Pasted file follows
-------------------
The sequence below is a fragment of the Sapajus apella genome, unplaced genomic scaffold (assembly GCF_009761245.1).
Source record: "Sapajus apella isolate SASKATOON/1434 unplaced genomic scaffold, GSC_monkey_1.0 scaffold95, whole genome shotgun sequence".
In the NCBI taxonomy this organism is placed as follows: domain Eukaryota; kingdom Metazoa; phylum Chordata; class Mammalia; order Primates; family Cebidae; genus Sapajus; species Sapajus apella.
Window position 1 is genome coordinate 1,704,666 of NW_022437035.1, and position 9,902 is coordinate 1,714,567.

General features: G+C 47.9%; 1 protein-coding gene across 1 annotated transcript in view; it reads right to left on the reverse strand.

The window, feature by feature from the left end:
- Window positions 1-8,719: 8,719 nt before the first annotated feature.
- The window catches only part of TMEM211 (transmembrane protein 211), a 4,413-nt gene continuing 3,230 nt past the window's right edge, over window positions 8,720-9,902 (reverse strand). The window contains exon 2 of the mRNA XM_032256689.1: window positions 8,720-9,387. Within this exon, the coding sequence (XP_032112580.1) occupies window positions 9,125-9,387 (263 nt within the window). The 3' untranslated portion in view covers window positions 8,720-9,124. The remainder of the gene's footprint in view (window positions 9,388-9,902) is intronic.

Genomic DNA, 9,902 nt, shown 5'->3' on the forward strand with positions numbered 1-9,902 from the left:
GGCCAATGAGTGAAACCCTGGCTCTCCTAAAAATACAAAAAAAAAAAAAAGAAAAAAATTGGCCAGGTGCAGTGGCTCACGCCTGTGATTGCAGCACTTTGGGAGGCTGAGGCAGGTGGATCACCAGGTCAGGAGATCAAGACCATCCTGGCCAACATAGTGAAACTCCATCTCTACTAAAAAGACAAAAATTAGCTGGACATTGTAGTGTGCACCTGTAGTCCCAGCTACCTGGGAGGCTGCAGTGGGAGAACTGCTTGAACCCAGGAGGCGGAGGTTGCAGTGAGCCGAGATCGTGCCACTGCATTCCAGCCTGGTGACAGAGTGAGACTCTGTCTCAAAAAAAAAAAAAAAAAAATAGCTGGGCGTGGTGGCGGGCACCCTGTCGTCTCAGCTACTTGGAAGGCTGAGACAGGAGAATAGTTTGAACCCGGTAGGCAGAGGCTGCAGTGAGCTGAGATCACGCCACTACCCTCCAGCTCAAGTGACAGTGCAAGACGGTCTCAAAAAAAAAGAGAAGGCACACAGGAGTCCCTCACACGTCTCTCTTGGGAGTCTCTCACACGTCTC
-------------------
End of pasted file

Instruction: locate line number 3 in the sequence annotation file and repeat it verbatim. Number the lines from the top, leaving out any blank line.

In the NCBI taxonomy this organism is placed as follows: domain Eukaryota; kingdom Metazoa; phylum Chordata; class Mammalia; order Primates; family Cebidae; genus Sapajus; species Sapajus apella.